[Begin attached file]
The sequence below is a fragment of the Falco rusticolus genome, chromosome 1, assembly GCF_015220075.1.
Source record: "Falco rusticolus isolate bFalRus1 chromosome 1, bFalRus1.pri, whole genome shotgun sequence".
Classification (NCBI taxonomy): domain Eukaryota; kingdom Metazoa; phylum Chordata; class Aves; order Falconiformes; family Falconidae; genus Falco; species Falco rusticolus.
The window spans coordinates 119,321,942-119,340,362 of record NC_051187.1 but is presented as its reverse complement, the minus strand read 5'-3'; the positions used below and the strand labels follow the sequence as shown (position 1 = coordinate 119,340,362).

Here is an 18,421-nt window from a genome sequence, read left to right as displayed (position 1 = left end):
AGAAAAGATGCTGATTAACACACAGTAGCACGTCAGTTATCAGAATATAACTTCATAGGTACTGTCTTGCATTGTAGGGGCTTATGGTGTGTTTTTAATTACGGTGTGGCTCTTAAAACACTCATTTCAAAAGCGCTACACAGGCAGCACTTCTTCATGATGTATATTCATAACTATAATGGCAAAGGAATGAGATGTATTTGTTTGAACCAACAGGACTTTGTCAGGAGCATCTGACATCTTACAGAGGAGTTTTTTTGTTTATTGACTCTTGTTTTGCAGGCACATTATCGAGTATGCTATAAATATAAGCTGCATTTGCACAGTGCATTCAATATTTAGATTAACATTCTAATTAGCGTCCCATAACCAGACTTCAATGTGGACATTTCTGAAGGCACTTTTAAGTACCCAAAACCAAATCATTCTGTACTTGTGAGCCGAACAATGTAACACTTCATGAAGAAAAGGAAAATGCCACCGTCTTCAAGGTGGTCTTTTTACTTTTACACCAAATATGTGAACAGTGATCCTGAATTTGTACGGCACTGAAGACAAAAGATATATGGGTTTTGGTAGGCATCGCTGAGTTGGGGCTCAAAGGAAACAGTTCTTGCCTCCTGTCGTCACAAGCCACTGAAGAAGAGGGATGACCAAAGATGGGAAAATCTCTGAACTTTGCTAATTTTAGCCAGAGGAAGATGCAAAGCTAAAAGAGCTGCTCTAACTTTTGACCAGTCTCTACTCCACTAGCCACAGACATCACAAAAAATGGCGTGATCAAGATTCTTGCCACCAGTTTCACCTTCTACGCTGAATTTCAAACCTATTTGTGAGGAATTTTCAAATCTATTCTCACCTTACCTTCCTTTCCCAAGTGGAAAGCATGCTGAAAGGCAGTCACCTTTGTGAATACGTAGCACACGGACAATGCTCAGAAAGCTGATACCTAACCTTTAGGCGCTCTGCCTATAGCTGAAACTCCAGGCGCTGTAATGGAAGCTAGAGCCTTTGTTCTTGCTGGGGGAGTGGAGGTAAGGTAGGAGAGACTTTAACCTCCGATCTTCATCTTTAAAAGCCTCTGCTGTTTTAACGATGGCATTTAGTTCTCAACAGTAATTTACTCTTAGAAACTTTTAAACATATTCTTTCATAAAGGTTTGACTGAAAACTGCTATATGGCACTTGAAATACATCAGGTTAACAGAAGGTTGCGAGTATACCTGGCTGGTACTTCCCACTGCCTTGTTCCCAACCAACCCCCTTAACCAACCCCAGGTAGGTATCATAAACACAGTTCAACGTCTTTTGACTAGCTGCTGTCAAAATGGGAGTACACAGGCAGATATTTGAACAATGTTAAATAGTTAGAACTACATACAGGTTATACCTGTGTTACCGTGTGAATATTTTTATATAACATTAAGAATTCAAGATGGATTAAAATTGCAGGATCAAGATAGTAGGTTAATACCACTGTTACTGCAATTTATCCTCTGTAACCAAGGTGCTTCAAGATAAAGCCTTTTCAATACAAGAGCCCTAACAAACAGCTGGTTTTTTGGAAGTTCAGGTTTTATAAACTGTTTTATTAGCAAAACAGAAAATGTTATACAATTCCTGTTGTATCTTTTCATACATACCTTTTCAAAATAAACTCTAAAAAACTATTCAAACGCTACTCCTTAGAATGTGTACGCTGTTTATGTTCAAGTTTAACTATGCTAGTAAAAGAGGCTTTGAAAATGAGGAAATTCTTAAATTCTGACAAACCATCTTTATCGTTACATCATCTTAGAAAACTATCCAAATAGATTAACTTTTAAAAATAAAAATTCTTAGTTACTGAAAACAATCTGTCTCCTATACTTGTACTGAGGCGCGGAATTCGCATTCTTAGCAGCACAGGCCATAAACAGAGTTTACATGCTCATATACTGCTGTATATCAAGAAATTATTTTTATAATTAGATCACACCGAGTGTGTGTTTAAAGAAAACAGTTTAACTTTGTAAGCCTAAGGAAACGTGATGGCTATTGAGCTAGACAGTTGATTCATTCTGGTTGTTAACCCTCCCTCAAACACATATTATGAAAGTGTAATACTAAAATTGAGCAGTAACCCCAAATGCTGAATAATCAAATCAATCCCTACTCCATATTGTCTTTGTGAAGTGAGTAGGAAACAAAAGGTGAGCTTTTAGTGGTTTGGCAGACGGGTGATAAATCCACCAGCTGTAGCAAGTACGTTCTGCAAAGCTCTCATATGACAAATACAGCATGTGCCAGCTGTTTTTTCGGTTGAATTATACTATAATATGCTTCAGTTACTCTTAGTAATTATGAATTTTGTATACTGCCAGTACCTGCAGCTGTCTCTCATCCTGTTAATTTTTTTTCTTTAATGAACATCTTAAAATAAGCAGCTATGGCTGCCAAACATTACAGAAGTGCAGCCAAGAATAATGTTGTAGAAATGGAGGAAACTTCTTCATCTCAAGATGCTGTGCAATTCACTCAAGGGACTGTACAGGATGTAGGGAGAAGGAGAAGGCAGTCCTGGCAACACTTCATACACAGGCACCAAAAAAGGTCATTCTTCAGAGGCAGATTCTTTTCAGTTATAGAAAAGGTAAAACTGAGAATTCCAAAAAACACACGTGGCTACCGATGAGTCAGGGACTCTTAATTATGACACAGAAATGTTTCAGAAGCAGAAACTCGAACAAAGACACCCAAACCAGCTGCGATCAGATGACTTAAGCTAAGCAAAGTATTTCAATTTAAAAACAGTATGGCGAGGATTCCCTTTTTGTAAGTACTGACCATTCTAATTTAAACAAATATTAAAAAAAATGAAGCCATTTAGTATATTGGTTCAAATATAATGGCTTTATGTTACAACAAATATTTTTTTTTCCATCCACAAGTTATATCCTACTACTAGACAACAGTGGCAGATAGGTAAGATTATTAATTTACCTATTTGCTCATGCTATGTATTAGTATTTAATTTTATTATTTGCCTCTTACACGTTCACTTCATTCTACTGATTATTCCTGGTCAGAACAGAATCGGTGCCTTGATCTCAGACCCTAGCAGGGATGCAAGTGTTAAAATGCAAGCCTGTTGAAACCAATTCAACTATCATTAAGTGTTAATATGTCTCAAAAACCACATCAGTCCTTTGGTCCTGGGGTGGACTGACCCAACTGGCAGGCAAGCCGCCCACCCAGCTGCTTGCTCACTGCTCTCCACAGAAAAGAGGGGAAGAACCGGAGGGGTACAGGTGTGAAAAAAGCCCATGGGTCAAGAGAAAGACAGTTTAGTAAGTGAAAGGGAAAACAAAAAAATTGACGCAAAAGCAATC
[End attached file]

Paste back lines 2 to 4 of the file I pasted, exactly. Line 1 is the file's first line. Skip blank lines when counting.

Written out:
Source record: "Falco rusticolus isolate bFalRus1 chromosome 1, bFalRus1.pri, whole genome shotgun sequence".
Classification (NCBI taxonomy): domain Eukaryota; kingdom Metazoa; phylum Chordata; class Aves; order Falconiformes; family Falconidae; genus Falco; species Falco rusticolus.
The window spans coordinates 119,321,942-119,340,362 of record NC_051187.1 but is presented as its reverse complement, the minus strand read 5'-3'; the positions used below and the strand labels follow the sequence as shown (position 1 = coordinate 119,340,362).